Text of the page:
The most prominent feature of world farming in recent decades has been that of growing corporate control, and this has often been at the expense and interests of farmers. It is important to understand the wide-ranging adverse implications of this  corporatization of farming for the sustainability of farming systems, for the welfare of ordinary farmers and for food-security of the entire world.

As the most basic role in agriculture is that of seeds, it is not  surprising that corporate interests assigned the greatest importance to strengthening their  control over the seeds sector.

Till about 60 to 70 years back the farming systems of most countries, particularly tropical countries, were characterized by a very rich diversity of seeds and crop varieties, the result of nature’s bounty as well as hundreds or even  thousands of years  of careful observation,  selection and protection by farmers. Farmers had detailed knowledge about these diverse seeds and  this had enabled them to maintain some self-reliance and autonomy despite all the exploitative practices  of the earlier colonial system. To give just one example, India alone had thousands of rice –varieties.

The first step of the corporate sector to attack this autonomy was to try to replace the diversity of indigenous seeds with a much narrower genetic base of varieties which will necessarily have to use chemical fertilizers and pesticides to get good yields. This was done in the name of the so-called green revolution. This led to a very rapid erosion of bio-diversity in agriculture.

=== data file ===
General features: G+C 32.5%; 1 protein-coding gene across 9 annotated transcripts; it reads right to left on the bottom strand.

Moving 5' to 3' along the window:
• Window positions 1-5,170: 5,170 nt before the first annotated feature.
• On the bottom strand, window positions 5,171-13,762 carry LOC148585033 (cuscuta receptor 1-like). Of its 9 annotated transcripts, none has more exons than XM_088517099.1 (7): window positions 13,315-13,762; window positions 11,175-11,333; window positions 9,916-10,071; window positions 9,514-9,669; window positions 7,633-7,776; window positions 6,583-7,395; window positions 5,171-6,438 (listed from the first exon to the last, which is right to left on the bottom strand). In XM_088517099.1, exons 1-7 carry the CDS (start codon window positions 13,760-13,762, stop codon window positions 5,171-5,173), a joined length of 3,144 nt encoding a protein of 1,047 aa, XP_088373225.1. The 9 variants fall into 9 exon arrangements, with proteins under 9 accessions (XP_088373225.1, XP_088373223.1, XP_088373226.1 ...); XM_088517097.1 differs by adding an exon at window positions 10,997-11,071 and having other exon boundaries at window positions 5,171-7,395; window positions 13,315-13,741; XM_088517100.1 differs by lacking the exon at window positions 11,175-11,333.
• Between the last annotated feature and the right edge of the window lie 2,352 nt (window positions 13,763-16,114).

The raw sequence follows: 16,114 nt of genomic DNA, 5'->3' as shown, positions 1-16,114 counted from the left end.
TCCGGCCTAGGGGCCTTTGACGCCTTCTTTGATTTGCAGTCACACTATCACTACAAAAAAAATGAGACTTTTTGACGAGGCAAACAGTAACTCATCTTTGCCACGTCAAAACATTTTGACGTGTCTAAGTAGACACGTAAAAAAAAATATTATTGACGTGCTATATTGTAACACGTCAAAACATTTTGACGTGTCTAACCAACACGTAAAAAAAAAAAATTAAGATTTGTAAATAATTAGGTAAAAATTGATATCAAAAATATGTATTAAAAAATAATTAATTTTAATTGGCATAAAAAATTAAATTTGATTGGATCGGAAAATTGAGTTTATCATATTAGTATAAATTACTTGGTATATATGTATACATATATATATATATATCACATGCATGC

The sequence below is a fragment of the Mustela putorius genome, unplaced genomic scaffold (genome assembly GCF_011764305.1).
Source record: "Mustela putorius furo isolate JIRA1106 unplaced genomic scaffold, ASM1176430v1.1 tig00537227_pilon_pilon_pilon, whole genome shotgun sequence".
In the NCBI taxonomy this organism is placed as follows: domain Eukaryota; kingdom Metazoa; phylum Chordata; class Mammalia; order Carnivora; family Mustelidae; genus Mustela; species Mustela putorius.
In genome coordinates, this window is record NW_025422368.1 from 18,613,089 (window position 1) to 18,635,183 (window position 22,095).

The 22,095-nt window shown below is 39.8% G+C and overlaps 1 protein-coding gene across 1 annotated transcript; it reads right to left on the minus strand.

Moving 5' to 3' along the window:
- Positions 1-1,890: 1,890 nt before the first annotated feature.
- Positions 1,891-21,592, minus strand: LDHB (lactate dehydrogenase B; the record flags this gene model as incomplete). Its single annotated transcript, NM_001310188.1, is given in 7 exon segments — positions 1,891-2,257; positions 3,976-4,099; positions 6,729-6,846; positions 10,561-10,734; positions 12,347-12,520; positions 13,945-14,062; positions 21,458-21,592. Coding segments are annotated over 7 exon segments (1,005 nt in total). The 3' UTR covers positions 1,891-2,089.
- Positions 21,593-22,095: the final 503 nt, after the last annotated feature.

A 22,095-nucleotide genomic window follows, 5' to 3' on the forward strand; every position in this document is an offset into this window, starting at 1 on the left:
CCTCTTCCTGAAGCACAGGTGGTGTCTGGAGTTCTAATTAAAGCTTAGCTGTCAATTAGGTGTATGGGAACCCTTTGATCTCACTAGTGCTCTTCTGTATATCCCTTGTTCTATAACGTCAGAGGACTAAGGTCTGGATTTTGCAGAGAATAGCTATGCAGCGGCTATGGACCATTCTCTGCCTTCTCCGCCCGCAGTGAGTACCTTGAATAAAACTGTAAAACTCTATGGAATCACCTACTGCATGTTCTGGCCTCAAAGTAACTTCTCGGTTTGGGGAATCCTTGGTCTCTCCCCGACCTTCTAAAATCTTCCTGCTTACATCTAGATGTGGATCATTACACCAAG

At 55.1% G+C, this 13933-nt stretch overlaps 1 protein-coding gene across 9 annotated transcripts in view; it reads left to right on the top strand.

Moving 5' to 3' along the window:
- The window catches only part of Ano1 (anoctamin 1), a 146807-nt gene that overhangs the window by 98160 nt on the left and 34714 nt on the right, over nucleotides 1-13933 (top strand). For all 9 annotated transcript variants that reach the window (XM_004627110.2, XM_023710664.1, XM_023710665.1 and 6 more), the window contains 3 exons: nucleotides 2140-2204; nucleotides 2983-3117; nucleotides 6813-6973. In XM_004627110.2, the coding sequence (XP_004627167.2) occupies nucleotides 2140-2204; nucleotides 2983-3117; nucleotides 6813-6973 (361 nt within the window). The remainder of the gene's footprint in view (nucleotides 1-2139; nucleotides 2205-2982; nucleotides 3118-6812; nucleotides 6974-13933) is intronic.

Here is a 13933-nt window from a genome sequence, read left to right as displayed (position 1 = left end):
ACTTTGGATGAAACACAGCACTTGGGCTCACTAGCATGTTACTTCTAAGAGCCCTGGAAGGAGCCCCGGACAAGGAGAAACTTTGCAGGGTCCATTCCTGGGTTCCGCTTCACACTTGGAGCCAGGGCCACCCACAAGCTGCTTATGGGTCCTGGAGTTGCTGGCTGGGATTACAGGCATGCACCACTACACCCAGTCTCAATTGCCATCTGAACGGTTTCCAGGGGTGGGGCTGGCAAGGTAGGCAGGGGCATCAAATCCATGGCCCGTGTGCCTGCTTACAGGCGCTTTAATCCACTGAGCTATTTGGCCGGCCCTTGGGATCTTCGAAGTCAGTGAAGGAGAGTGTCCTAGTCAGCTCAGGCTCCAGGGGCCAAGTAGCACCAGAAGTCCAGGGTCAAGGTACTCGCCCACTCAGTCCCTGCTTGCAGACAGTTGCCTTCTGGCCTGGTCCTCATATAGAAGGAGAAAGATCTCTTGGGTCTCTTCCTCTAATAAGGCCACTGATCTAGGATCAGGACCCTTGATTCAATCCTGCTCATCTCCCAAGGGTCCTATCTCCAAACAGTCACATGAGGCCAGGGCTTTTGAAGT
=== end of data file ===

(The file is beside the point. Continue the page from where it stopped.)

To give just one example, the harm done to biodiversity of rice, the most important food crop in India, by the introduction of new seeds during  the early stage of the green revolution in India was described by an officially constituted task force on rice breeding chaired by Dr. R.H.Richharia in 1979, “ This narrow genetic base has created alarming uniformity, causing vulnerability to diseases and pests. Most of the released varieties are not suitable for typical uplands and low lands which together constitute about 75 per cent of the total rice area of the country.”

Thus top experts had confirmed had a very early stage that the new varieties being introduced were not suitable for most of our farming area and in addition were more susceptible to pests and diseases, yet this same strategy of farming was continued as it led to much bigger opportunities for corporate interests.

Once farmers became dependent on these seeds the next step was for the corporate sector to expand rapidly in the seeds sector. This process was helped by ‘gene robbery’, a term used by activists to refer to the trend of developed countries to collect the genetic wealth of bio-diversity of developing countries and then use this to obtain and sell their seeds and related inputs to developing countries at huge profits. Pat Roy Mooney, the senior expert on this issue who received the prestigious Right to Livelihood ward has written, “ Industrialized governments—often overruling the intentions of their scientists—have come to hoard germplasm and to stock seeds as part of the arsenal of international power diplomacy. Private companies in the North—although glad to receive free genes—are loath to divulge or share the adaptations they draw from these donations.”

The big seed companies expanded in two ways, first by buying the smaller seed companies at a rapid pace and secondly by also taking up the production, directly or through related companies, the production of chemical pesticides, herbicides etc. which were linked to these seeds.